Just accept that you liked it: JCVD reactions

The movie theater I was in had ear jolting sound problems for the first five minutes of JCVD and at one point in the opening the screen went black. The theater lights were not dimmed until the credits started rolling. Considering all this, I was not neccessarily predisposed to like JCVD. During pretty much the entire movie, I thought it was either incredibly brilliant or ridiculosly stupid, but definitely nowhere between. I think the point in the movie that sold me was the soliloqy VanDamme delivered directed at the audience. This was a very post modern move. The fact that Jean Claude VanDamme plays himself was like Paul Auster’s narrator in City of Glass being named Paul Auster. This movie definitely fit the charateristics of a postmodernist work- it questioned commonly held assumptions and systems, and it was full of irony and self reference.

As a result of the meta-ness of the movie, parts moved slowly. In one case when we got to see part of the same event from two different points of view (the outside first, then the inside), the repeated parts were cumbersome. That did help to set up the sadly funny twist of everyone thinking JCVD was the culprit holding hostages at the post office. There was a lot of irony in the movie and the interactions between the one out of the three hostage takers who idolized VanDamme and the man himself were humorous in an absurd way.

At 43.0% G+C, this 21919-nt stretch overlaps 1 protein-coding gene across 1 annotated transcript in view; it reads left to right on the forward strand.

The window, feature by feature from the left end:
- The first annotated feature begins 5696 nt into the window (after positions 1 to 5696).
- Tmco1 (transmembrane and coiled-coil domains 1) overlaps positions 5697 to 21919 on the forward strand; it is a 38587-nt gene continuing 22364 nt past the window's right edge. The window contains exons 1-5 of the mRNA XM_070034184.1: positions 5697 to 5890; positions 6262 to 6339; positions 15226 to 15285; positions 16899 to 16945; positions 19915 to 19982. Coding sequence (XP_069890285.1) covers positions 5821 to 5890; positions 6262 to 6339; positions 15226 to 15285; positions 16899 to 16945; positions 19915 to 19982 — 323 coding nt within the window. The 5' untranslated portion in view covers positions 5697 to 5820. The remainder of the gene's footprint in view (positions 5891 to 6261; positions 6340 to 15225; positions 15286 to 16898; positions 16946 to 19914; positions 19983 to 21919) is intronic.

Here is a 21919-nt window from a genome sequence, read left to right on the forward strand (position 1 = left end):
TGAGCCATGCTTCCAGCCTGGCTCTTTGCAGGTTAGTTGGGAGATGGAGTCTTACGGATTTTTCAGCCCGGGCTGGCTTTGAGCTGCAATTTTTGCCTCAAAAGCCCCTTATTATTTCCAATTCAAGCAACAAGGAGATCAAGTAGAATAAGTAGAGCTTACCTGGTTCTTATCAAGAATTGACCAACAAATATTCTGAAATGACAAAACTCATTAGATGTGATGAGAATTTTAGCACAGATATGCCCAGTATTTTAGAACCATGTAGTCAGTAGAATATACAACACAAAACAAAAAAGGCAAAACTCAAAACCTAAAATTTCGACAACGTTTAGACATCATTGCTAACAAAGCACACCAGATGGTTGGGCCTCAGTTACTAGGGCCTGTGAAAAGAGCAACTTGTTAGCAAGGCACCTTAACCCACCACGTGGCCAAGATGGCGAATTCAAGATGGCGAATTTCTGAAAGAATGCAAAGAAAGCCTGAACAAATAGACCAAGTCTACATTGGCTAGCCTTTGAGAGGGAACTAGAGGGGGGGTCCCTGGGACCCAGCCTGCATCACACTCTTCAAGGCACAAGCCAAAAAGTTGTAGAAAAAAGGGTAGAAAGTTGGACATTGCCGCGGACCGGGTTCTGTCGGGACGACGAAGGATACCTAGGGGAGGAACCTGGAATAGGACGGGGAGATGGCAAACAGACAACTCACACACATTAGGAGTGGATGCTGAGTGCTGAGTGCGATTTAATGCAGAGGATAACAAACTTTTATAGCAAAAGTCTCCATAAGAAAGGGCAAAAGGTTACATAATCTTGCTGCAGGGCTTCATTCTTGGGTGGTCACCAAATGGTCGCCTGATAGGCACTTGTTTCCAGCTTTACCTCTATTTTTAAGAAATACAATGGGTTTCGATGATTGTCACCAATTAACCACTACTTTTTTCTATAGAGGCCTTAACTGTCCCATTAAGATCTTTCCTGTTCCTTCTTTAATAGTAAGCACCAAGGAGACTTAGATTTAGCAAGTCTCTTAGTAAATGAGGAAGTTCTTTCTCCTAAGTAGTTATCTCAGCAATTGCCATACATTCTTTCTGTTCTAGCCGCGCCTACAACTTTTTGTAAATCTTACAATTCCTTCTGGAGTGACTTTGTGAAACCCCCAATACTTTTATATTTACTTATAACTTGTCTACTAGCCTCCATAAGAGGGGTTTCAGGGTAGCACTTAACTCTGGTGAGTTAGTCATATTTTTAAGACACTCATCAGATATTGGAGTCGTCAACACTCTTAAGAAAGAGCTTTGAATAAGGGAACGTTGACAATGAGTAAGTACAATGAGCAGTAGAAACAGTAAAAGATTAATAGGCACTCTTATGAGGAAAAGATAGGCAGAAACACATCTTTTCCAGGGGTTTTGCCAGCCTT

As the credits started rolling (and the lights finally dimmed), I had the vague feeling that I really liked this movie and wanted to smile. But I wasn’t quite sure why.


For those who don’t know, and don’t feel like doing a google search,  here is a brief promo synopsis:

When the life of Jean-Claude Van Damme collides with the reality of a hold-up in Brussels, Belgium, suddenly the huge movie star turns into an ordinary guy, filled with fears, contradictions and hopes. How can he be up to the legend he has built? What can a film hero do when the gun pointed to his temple isn’t charged with blanks? JCVD finds himself at the turning point of his “hero” life.



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